L. DEVI DASS Vs. MT. DEVKI DEVI
LAWS(P&H)-1950-4-3
HIGH COURT OF PUNJAB AND HARYANA
Decided on April 24,1950

L. Devi Dass Appellant
VERSUS
Mt. Devki Devi Respondents

JUDGEMENT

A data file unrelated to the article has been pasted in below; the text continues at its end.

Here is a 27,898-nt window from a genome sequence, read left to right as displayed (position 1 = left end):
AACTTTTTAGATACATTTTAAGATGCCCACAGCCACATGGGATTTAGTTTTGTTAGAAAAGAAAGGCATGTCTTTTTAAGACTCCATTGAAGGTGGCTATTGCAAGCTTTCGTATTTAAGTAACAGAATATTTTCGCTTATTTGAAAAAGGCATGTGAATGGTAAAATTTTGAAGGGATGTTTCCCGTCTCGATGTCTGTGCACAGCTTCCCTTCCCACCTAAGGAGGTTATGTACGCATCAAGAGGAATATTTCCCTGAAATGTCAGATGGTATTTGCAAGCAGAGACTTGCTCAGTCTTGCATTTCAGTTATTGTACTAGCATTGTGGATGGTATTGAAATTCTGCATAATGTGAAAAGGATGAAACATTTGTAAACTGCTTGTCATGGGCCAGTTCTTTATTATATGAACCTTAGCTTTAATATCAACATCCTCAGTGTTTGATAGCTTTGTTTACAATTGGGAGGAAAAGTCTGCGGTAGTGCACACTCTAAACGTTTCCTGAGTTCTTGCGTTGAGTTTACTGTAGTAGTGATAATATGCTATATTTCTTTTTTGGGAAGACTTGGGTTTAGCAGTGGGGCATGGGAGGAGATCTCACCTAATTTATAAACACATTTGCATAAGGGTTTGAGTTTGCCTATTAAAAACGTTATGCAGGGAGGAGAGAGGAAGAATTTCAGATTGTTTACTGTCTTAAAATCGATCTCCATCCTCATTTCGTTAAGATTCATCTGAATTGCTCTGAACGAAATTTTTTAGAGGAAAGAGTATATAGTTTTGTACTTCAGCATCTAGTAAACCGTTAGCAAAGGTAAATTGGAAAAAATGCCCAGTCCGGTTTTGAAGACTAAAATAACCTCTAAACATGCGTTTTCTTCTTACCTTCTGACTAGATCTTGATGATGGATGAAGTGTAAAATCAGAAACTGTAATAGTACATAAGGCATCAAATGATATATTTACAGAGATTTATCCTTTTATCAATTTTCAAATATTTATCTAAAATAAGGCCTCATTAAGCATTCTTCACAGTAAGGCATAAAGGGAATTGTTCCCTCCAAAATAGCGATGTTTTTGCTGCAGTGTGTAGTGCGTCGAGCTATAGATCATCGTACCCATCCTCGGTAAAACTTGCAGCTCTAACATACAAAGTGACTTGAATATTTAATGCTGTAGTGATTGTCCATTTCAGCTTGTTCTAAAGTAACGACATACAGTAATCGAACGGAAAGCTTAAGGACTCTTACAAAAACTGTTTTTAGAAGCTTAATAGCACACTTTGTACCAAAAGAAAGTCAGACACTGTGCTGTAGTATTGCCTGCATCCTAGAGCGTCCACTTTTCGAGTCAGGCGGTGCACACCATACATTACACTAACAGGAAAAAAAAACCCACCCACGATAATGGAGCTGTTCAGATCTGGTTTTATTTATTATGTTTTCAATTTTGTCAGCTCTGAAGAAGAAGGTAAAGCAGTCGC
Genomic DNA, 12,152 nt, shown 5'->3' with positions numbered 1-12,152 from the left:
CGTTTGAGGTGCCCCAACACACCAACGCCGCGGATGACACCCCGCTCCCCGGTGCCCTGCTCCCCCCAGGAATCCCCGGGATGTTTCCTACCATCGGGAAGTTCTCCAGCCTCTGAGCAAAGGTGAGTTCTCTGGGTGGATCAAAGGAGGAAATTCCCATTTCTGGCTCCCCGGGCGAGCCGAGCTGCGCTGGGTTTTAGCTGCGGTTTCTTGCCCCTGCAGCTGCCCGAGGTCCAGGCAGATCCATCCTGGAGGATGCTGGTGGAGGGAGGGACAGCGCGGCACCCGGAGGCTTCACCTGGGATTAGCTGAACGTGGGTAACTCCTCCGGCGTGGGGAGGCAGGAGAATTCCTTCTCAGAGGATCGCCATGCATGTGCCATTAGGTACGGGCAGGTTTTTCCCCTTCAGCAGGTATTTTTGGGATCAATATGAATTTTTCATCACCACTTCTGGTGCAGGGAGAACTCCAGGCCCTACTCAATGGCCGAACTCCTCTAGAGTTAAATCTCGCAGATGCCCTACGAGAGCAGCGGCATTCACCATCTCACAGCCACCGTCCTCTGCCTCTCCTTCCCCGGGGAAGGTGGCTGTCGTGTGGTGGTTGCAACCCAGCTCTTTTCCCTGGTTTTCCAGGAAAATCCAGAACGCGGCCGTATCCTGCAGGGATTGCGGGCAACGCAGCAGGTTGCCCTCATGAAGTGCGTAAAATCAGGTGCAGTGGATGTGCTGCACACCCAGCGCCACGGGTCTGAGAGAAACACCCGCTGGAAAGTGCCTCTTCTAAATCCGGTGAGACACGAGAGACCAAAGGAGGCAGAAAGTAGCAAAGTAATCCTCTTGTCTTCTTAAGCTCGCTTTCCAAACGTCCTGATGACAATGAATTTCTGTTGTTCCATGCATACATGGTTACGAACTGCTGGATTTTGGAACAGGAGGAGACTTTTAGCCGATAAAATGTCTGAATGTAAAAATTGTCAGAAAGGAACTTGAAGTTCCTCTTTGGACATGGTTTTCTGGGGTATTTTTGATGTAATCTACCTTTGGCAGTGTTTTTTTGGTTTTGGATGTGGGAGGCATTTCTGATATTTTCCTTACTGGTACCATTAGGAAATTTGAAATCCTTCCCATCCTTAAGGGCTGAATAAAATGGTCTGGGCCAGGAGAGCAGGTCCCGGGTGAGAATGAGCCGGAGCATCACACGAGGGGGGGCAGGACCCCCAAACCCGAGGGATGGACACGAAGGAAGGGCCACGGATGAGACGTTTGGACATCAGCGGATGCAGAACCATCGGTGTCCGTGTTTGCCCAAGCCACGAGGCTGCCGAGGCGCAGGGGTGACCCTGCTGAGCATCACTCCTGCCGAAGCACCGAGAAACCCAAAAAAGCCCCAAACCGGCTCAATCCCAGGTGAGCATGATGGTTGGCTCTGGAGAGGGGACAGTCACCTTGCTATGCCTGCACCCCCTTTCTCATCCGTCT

Kesho Ram Passey, J. - (1.) THIS appeal by Mt. Devki Defendant has been brought against the preliminary decree passed in favour of the Plaintiff on 23 -12 -2005 by the Sub -Judge Ist class, Patiala,, in a redemption suit on payment of Rs. 8,000 -0 -0, Devi Dass Plaintiff has also filed an appeal No. 10 of 2006 claiming that the entire charge on the mortgaged property has been washed off by its income during the period of the mortgage. The Plaintiff's father Ganesh Dass mortgaged on 1 -5 -1951 Bk. his four shops, three of which were situate in Katra Nauhrian and the fourth in Bazar Chowk Qilla Mubark Patiala for Rs. 8,000 -0 -0 to Syed Nazir Husaain son of Syed Imdad Ali of Samana. The property was then bringing to the owner Rs. 245 as rent every year. The interest on the mortgage money was fixed at Rs. 400 per annum to give a yield of 5 per cent per annum, and the other essential conditions of the mortgage were that (a) the mortgagor would not ask for redemption before four years after the expiry of which he would be entitled to get the property back on payment of the mortgage money, (b) the usufruct which was then assessed at Rs. 245 per annum, was to be appropriated towards discharging the liability for interest partially and the balance of Rs. 155 due to the mortgagee on account of interest would be paid separately by the mortgagor annually failing which the mortgagor would pay interest on Rs. 165 also at the rate of 5 per cent, (c) the mortgagee would, after notice to the mortgagor carry out necessary repairs and the amount so spent would also carry interest at the same rate, (d) the mortgagor would get the property redeemed on full payment of the mortgage money and interest etc. after four years but during the continuance of the mortgage the mortgagee would have the rights to change the -tenants and to let out the property on a higher or lower rental and in case of fall in income the mortgagor would make up the deficiency or loss, and if the yield went up his account would be credited with the enhanced amounts so received and (e) if the mortgagor would not pay Rs. 155 with interest during the stipulated period of four years, the property would be deemed to have been sold in lieu of the mortgage money and a sale -deed would be executed by the mortgagor and in that case the objection that the property was in mortgage only would not be heard. The exact words pertaining to this term are "agar mayad muqararme Rs. 155 mai muna fake ada na hoga to yeh kul jaidar zer -i -karya jawega. Phir waqat bai ke hujat rehin ki musmuh na hogi". On 24 -3 -1987 Zakir Husaain nephew and successor -in interest of Nazir Hussain original mortgagee, sold the mortgagee rights in one shop situate in Katra Nauhrian for Rs. 5,500 to Amin Chand who is represented in these proceedings by his adopted son Sham Lal Defendant 2. On 9 -10 -1988 Zakir Hussain further sold his mortgagee rights in the remaining three shops for Rs. 6,000 to Mt. Devki wife of Bashambar Dass alias Balu Ram Defendant 3 Mt. Devki on 26 -6 -1994 mortgaged her mortgagee rights in two shops in Katra Nauhrian for Rs. 5,000 with Nikku Mal Defendant 4. Devi Dass brought this suit for redemption on 4 -1 -2004 and claimed possession of the mortgaged property without payment of any principal or interest as he contended that the income of the property during the years of the mortgage had far exceeded its liability under the mortgage covenant. The Defendants opposed the suit chiefly on the ground that the Plaintiff had lost his right to redeem in view of the foreclosure clause in the deed of mortgage dated 1 -5 -1951 Bk. and stressed in the alternative that the Plaintiff could in no case ask for possession without payment of the mortgage money and interest that had accrued thereon. In this suit, representatives of the original mortgagee and the subsequent transferees have been impleaded as Defendants. The suit has been fought out chiefly on two issues, namely, the right of the Plaintiff to redeem the property and the amount due upon the mortgage. It may be mentioned here that Mt. Devki by her application dated 24 -4 -2004 had also initiated proceedings for foreclosure separately under the Hidayat of 1922 Bk. This application has been tried along with the suit of Devi Dass hut dismissed. In the redemption suit a preliminary decree has been passed in these words: I therefore pass a preliminary decree in favour of the Plaintiff against the Defendants that If the Plaintiff pays into Court the amount of Rs. 8000 on or before 22nd of Jeth, 2006, and also pays into Court fees of the Commissioner as the Court has directed within a fortnight from the date of filing in Court the above report by the Commissioner, the Plaintiff shall be entitled to apply for the final decree and in case of default in the payment of the aforesaid amount the suit shall stand dismissed. In view of all the circumstances of the case, the parties ate left to bear their own costs. Against this decree, out of the Defendants, only Mt. Devki has appealed. Devi Dass has also filed a cross appeal praying that he should be allowed costs of the suit and absolved of the decretal amount and held entitled to obtain possession of the mortgaged property without paying anything to the Defendants. Mt. Devki has re -agitated her plea that by virtue of the foreclosure term of the contract, the Plaintiff has lost all rights, title and interest in the property and that on that account his suit should be thrown out. The prayer clause in the grounds of appeal is directed to seeking that relief alone, although in the earlier paragraphs the correctness of the fixation of Rs. 8000 as the amount due to her has also been disputed. After about eleven months of the decree under appeal and after about ten months of the tiling of her appeal by Mt. Devki, Sham Lal Defendant 2 made an application on 11 -11 -2006 for being transposed as an Appellant in the appeal preferred by Mt. Devki. The case had been partly heard by us on 10 -11 -2006 but no such application was submitted on that day. He had himself a right to appeal which he did not exercise and his object in figuring as an Appellant at that late stage appeared to us to be only to give strength if it was possible, to the appeal of Mt. Devkio. The application was consequently dismissed on 11 -11 -2006.